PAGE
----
The Philadelphia Department of Public Health is urging health care providers to exercise increased vigilance in promptly identifying patients suspected to have overdoses and taking appropriate action. On Thursday, November 17th, 2016, Philadelphia hospital emergency departments identified nearly 40 cases of drug overdose, which is far more than usual (Figure). There have also been reports of unusually large numbers of overdose patients seen by emergency medical services and community service providers. Among those seen with overdoses in hospital emergency departments, there were an equal number of men and women, and most were between the ages of 15 and 64 years.
Anecdotal reports have suggested that heroin ‘brands’ possibly associated with the overdose outbreak include Indian Creek, Knock Out, 100% Quality, Swine Flu, and Scum Bag. The Philadelphia Police Department is currently testing samples to assess whether they contain unusual opioid or non-opioid psychoactive drugs. Both nationally and locally, public health and public safety officials are seeing an increased use of highly potent synthetic opioids, such as fentanyl and fentanyl analogues.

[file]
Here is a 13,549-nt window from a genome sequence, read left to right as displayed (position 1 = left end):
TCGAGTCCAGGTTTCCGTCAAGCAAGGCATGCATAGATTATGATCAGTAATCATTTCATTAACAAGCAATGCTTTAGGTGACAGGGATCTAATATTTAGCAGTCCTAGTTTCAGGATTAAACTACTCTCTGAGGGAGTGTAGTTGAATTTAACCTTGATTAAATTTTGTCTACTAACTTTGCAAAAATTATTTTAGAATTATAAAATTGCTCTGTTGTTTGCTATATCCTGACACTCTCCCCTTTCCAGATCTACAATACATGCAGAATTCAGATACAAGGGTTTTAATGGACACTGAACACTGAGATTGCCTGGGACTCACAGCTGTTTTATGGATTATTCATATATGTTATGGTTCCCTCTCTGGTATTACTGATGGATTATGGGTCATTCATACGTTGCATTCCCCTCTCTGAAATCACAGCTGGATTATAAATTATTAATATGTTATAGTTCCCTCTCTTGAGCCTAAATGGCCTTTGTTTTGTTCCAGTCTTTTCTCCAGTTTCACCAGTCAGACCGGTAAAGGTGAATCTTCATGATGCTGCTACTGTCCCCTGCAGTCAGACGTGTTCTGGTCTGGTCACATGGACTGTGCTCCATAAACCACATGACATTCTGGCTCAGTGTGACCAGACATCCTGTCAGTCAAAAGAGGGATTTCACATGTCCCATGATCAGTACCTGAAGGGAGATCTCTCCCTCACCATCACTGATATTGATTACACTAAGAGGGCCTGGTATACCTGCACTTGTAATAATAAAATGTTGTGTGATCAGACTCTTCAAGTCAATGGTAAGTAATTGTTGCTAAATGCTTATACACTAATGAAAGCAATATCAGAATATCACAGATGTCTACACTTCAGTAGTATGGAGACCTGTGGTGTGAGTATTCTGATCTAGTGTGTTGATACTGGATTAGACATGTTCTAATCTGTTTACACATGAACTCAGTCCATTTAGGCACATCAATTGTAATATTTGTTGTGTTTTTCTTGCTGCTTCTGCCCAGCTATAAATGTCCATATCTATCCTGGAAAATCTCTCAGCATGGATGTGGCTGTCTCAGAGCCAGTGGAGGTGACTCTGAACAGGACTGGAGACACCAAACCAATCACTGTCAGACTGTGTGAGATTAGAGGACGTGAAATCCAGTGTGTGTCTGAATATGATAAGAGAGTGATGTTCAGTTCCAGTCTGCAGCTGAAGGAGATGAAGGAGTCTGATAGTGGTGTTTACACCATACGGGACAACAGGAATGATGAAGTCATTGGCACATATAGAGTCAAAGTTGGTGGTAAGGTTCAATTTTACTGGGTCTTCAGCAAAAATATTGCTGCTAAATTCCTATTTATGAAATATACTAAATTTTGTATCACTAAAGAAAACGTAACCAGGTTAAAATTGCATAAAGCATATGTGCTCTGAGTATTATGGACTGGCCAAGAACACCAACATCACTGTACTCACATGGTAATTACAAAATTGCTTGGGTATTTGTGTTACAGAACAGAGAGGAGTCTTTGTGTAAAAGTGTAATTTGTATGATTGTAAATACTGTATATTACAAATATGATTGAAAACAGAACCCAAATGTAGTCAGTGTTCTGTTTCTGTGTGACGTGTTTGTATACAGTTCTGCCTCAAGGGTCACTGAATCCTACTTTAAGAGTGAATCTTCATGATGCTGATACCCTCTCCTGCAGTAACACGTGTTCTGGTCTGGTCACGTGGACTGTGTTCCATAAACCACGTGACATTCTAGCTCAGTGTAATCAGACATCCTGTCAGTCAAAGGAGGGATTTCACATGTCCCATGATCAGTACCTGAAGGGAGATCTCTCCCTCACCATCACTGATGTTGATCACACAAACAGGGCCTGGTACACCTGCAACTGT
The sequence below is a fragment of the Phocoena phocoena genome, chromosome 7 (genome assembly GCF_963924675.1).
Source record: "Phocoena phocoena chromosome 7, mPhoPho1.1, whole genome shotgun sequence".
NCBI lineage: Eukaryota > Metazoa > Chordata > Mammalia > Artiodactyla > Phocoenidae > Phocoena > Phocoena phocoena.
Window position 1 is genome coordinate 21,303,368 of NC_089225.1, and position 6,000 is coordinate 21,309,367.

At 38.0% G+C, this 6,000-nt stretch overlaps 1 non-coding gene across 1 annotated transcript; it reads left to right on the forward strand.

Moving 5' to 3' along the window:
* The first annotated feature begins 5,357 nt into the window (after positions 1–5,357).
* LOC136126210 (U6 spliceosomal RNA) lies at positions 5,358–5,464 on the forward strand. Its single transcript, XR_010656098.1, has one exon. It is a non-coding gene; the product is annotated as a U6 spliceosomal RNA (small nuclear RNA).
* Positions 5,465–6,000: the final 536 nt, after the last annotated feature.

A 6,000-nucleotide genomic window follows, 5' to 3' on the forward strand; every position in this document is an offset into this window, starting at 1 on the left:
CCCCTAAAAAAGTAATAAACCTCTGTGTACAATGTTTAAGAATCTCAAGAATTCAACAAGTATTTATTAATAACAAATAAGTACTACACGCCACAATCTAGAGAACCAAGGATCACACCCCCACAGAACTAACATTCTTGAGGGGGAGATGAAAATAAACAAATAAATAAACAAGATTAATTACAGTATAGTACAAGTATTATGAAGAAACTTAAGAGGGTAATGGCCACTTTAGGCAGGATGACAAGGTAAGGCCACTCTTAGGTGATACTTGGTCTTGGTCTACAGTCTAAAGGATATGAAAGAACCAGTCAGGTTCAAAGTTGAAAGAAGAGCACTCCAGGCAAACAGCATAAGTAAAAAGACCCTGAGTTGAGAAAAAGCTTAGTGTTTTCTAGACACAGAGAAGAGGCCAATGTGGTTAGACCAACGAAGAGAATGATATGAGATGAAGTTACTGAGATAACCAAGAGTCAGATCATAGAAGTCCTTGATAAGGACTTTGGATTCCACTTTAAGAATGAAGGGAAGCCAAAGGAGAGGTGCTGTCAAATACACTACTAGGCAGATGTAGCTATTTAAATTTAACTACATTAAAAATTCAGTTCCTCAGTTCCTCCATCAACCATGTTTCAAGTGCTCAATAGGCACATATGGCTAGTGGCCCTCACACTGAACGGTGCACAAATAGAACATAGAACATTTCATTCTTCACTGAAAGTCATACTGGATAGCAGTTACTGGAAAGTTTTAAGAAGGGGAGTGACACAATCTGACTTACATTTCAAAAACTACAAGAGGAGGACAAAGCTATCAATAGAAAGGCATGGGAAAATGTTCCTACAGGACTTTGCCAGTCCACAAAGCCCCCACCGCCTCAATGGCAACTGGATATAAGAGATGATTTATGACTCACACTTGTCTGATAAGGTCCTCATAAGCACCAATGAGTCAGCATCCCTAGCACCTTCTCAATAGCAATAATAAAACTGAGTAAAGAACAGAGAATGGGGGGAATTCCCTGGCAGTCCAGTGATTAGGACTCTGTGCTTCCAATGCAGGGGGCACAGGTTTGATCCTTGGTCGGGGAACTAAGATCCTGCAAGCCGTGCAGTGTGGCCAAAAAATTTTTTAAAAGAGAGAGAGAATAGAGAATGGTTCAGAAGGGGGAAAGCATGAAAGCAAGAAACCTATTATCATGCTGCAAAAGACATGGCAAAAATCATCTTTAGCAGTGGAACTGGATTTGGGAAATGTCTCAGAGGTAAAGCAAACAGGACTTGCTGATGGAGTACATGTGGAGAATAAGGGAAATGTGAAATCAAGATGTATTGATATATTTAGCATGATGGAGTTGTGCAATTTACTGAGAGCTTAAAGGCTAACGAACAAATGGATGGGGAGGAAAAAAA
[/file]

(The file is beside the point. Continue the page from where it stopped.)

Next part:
• Opioid overdoses cause central nervous system depression, resulting in lethargy, respiratory depression, pinpoint pupils and change in consciousness.
• Treatment for heroin or fentanyl overdose is the same as for overdose from other opioids; however, larger than usual doses of naloxone (2-10 mgs) may be required for reversal of opioid effects.
• Health care providers are encouraged to be aware of atypical presentations and/or symptoms.
• Emergency medical personnel should consider expanded toxicology screens and providing overdose patients with prolonged observation and monitoring.
The Philadelphia Department of Public Health is working closely with other city agencies, including the Philadelphia Police Department and the Philadelphia Fire Department, to obtain and disseminate more information on this outbreak.
Originally released on November 18, 2016